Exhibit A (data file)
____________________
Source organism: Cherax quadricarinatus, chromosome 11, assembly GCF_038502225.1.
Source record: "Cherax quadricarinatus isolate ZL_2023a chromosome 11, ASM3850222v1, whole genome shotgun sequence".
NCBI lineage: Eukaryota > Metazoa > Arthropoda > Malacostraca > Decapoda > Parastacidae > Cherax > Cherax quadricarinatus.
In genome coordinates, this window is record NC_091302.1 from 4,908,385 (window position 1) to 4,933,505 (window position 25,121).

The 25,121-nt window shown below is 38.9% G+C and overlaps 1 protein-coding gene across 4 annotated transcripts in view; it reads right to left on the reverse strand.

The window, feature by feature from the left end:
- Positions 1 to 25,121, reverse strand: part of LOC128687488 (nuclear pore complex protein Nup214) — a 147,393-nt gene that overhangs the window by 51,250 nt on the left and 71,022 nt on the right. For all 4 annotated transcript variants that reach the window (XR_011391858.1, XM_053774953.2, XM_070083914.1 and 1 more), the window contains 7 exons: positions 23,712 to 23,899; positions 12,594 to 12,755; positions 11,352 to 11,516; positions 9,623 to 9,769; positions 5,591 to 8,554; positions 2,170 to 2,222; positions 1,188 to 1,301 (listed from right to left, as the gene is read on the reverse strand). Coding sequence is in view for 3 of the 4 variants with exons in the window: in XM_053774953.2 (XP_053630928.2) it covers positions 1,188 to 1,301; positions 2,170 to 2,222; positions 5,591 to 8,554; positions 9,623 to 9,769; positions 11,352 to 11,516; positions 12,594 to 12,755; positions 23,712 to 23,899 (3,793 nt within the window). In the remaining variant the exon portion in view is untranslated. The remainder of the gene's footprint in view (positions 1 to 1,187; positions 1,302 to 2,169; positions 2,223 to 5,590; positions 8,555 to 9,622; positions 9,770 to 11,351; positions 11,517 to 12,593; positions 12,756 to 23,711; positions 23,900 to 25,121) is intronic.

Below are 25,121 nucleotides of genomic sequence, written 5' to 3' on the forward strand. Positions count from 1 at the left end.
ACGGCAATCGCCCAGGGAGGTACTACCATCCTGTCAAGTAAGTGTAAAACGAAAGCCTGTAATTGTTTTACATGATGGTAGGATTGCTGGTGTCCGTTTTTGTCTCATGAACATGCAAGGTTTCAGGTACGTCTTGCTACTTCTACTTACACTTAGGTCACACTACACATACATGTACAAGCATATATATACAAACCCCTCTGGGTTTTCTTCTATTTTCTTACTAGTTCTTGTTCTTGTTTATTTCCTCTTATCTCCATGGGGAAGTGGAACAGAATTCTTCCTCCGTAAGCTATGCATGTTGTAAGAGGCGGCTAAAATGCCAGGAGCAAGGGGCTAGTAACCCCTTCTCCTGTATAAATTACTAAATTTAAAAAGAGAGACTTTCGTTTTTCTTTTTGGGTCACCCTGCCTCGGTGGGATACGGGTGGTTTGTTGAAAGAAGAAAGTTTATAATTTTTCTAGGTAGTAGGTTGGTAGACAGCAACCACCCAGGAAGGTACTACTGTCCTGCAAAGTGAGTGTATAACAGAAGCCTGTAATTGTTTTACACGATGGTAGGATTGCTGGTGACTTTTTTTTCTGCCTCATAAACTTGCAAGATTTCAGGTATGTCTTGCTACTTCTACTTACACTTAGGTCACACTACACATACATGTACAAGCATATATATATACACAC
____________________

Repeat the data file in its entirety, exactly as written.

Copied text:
Source organism: Cherax quadricarinatus, chromosome 11, assembly GCF_038502225.1.
Source record: "Cherax quadricarinatus isolate ZL_2023a chromosome 11, ASM3850222v1, whole genome shotgun sequence".
NCBI lineage: Eukaryota > Metazoa > Arthropoda > Malacostraca > Decapoda > Parastacidae > Cherax > Cherax quadricarinatus.
In genome coordinates, this window is record NC_091302.1 from 4,908,385 (window position 1) to 4,933,505 (window position 25,121).

The 25,121-nt window shown below is 38.9% G+C and overlaps 1 protein-coding gene across 4 annotated transcripts in view; it reads right to left on the reverse strand.

The window, feature by feature from the left end:
- Positions 1 to 25,121, reverse strand: part of LOC128687488 (nuclear pore complex protein Nup214) — a 147,393-nt gene that overhangs the window by 51,250 nt on the left and 71,022 nt on the right. For all 4 annotated transcript variants that reach the window (XR_011391858.1, XM_053774953.2, XM_070083914.1 and 1 more), the window contains 7 exons: positions 23,712 to 23,899; positions 12,594 to 12,755; positions 11,352 to 11,516; positions 9,623 to 9,769; positions 5,591 to 8,554; positions 2,170 to 2,222; positions 1,188 to 1,301 (listed from right to left, as the gene is read on the reverse strand). Coding sequence is in view for 3 of the 4 variants with exons in the window: in XM_053774953.2 (XP_053630928.2) it covers positions 1,188 to 1,301; positions 2,170 to 2,222; positions 5,591 to 8,554; positions 9,623 to 9,769; positions 11,352 to 11,516; positions 12,594 to 12,755; positions 23,712 to 23,899 (3,793 nt within the window). In the remaining variant the exon portion in view is untranslated. The remainder of the gene's footprint in view (positions 1 to 1,187; positions 1,302 to 2,169; positions 2,223 to 5,590; positions 8,555 to 9,622; positions 9,770 to 11,351; positions 11,517 to 12,593; positions 12,756 to 23,711; positions 23,900 to 25,121) is intronic.

Below are 25,121 nucleotides of genomic sequence, written 5' to 3' on the forward strand. Positions count from 1 at the left end.
ACGGCAATCGCCCAGGGAGGTACTACCATCCTGTCAAGTAAGTGTAAAACGAAAGCCTGTAATTGTTTTACATGATGGTAGGATTGCTGGTGTCCGTTTTTGTCTCATGAACATGCAAGGTTTCAGGTACGTCTTGCTACTTCTACTTACACTTAGGTCACACTACACATACATGTACAAGCATATATATACAAACCCCTCTGGGTTTTCTTCTATTTTCTTACTAGTTCTTGTTCTTGTTTATTTCCTCTTATCTCCATGGGGAAGTGGAACAGAATTCTTCCTCCGTAAGCTATGCATGTTGTAAGAGGCGGCTAAAATGCCAGGAGCAAGGGGCTAGTAACCCCTTCTCCTGTATAAATTACTAAATTTAAAAAGAGAGACTTTCGTTTTTCTTTTTGGGTCACCCTGCCTCGGTGGGATACGGGTGGTTTGTTGAAAGAAGAAAGTTTATAATTTTTCTAGGTAGTAGGTTGGTAGACAGCAACCACCCAGGAAGGTACTACTGTCCTGCAAAGTGAGTGTATAACAGAAGCCTGTAATTGTTTTACACGATGGTAGGATTGCTGGTGACTTTTTTTTCTGCCTCATAAACTTGCAAGATTTCAGGTATGTCTTGCTACTTCTACTTACACTTAGGTCACACTACACATACATGTACAAGCATATATATATACACAC